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And like a book, the Kindle is reasonably user-friendly. It’s just not user-obsequious. It sits patiently while you read it. It doesn’t do much more. With effort, you can digitally crick the corners of pages and make rudimentary notes in the margins. But it doesn’t turn literacy into a sensory flood. To read on a Kindle, you still have to go, mentally, more than halfway to the experience. You have to commit to concentrating, integrating new material, persevering when you might be stopped by thorny words or elusive concepts. The Kindle shows you the words on the pages, but the words don’t light up or move or turn into cartoons, and you — and you alone — make meaning of them.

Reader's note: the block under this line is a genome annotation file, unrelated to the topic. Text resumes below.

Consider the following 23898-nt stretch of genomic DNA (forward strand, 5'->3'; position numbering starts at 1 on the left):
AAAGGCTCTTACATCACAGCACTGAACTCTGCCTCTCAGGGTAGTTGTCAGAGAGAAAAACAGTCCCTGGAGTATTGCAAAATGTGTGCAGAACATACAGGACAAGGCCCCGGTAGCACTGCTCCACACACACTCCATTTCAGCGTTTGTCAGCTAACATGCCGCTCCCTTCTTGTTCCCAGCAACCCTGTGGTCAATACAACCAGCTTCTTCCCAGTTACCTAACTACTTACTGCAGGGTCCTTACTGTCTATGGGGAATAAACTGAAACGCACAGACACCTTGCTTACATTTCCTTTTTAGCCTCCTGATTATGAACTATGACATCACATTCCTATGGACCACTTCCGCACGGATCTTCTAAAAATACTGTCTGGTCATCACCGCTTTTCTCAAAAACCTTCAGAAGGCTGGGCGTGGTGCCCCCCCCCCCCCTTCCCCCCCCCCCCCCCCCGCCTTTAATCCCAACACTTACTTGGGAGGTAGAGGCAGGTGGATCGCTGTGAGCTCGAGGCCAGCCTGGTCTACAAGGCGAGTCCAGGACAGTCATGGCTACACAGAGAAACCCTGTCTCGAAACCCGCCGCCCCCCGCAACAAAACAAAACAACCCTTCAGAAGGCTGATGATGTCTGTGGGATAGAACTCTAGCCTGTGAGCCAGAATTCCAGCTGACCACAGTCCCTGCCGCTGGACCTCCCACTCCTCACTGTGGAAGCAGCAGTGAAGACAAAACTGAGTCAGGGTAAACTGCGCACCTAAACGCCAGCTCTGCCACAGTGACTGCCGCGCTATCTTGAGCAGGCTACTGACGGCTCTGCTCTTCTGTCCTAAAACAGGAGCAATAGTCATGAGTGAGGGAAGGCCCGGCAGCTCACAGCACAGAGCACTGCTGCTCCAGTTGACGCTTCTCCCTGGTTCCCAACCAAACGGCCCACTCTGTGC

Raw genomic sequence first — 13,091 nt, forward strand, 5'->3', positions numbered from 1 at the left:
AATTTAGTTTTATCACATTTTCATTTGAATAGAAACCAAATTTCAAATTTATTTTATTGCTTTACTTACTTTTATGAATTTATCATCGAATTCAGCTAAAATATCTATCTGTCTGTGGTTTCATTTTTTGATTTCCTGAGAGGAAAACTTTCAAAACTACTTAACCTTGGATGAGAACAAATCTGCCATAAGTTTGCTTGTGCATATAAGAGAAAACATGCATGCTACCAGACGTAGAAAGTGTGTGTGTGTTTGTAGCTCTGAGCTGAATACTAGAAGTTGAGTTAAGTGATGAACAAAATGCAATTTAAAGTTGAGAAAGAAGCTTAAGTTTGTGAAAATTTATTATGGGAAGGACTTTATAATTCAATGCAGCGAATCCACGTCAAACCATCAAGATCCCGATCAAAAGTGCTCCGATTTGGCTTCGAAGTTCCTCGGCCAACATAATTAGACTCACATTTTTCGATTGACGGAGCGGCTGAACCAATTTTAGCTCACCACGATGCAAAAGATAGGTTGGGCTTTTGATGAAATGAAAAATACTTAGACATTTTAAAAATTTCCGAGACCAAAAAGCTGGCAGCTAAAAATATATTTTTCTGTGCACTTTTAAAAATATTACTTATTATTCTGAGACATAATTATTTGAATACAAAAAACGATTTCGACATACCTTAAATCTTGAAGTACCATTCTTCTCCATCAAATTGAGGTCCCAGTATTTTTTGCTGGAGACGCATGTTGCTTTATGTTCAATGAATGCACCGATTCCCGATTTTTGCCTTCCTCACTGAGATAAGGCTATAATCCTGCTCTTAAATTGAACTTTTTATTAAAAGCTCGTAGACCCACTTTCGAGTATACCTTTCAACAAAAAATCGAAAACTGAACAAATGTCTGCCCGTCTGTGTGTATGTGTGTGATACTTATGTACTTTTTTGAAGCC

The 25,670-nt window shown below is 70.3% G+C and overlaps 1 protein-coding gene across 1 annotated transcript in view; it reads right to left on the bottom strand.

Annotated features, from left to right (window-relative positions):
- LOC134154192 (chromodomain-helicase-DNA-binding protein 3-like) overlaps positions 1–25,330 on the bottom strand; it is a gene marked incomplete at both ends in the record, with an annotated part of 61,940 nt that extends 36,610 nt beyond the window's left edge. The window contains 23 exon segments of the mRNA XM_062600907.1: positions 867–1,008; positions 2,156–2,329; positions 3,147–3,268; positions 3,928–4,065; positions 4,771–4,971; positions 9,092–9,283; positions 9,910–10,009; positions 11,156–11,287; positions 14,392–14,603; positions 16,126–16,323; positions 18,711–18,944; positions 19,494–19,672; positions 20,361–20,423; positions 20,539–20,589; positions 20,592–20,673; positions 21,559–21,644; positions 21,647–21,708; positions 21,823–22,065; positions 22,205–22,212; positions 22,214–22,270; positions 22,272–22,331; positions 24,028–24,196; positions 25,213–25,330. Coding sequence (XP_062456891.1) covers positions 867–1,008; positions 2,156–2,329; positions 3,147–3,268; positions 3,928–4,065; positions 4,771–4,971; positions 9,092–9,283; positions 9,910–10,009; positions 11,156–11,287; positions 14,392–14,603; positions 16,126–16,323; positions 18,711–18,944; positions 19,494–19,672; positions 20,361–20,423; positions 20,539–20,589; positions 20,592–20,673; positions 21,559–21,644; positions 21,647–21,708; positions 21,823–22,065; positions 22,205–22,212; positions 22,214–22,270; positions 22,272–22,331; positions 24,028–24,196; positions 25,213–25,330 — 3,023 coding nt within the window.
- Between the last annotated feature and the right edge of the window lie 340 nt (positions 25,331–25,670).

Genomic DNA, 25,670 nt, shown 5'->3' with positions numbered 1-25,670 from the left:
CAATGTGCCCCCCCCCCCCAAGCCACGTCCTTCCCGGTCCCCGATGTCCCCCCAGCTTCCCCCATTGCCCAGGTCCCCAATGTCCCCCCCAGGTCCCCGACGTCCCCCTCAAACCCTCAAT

A sustained encounter with just about any good book on the Kindle is a rich, enormous, demanding, cerebral event. It’s like reading used to be — long ago before anyone had ever seen the brightly backlighted screens of laptops, cellphones and iPods that, when activated, turn everyone’s personal field of vision into layers of garish light and sound, personal Times Squares. The Kindle screen — nonbacklighted “electronic paper” that requires little energy — looks dusty, like newsprint.
As an electronic device, it should be said, the Kindle is a complete bust…
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